A Moment of Unrivaled Opportunity for Independent Primary Care Physicians

Tom Blue

Independent Primary Care Physician doing a breathing test on patient

“I can operate. Or you can go on a strict diet.”

“You’d better operate,” the patient replies.

Puzzled, the clinician asks, “Are you sure?”

To which the patient replies, “My insurance doesn’t cover a strict diet.”

This exchange and others like it have been used repeatedly over the years to satirize the bizarre influence of health insurance on medical decision-making.

Patients have been lulled into a costly daze—allowing reimbursement policies to govern their decisions in managing their health. Meanwhile, reliant on reimbursement revenue for survival, physicians must continuously reshape care delivery to mirror the ever-shifting values of payers.

This era of medicine is drawing quickly to a close. As consumers shoulder the growing burden of healthcare costs, America is waking up to the reality of an apparent oxymoron. With deductibles ballooning to thousands of dollars, most working-age Americans are now insured, self-pay patients.

For primary care physicians (PCPs) in particular, this new reality creates an extremely important fork in the road. As the payer system shifts to more cumbersome, value-based compensation models, a clinician could easily conclude that an independent practice is no longer sustainable. The overhead required to maximize reimbursements is simply too high for a small practice to bear.

On the other hand, PCPs searching for viable avenues to grow and sustain a thriving independent practice could recognize the enormous opportunity behind door number two.

Consumers hate the old, payer-driven model of primary care. Now that they are footing the bill, they will seek out and buy what they actually want from doctors who equip themselves to provide it.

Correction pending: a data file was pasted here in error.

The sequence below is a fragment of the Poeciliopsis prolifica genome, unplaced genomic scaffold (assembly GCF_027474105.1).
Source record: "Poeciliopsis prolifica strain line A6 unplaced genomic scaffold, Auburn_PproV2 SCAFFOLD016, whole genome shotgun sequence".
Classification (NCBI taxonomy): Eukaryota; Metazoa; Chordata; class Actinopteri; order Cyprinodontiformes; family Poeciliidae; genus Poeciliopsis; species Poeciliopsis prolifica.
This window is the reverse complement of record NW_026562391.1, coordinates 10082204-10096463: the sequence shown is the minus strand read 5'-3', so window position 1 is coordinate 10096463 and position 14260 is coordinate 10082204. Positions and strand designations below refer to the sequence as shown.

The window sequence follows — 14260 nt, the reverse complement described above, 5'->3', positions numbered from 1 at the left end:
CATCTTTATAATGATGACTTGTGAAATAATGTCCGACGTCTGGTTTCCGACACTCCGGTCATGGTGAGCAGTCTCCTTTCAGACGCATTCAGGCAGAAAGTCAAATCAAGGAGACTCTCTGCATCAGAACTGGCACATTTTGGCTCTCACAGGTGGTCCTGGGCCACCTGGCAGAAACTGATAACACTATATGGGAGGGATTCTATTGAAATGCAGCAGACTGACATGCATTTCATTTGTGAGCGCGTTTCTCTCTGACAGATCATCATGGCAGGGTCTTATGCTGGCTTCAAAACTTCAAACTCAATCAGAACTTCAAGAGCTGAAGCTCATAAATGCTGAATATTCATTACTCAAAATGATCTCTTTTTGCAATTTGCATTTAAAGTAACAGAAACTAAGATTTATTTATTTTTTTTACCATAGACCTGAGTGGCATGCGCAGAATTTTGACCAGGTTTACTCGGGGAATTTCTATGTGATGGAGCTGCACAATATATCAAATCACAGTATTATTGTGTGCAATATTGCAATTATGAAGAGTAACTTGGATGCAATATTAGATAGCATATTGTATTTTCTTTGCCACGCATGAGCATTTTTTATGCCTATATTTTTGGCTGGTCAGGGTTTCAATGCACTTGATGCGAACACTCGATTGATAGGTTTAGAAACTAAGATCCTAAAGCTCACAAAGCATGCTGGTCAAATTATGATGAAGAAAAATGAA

The new consumer has three demands—all well within the reach of any PCP:

  1. Convenience. Patients are sick and tired of wasting time. Successful PCPs will shift resources from cumbersome billing and collections overhead to technology-enabled customer service.
  2. Transparency. Patients are sick and tired of blindly purchasing medical services only later to be shell-shocked by the staggering bill.
  3. Health. Patients are sick and tired of being sick and tired. More specifically, they are no longer content to submit to the delusion of health held tenuously together by an expensive fistful of pills.

The new consumer is searching for a practitioner trained and committed to treating the causes rather than the effects of their health conditions.

In other words, they are seeking providers trained in functional medicine—and doctors are responding. A growing legion of PCPs are now being joined by the likes of Cleveland Clinic Center for Functional Medicine in satisfying the exploding demand for this modern approach to managing health.

This market shift is not about shaming PCPs into practicing smarter, more sustainable medicine. Rather, it is a golden invitation for doctors to break their dependency on a relentless, volume-driven payer system and practice as they have wanted to all along.

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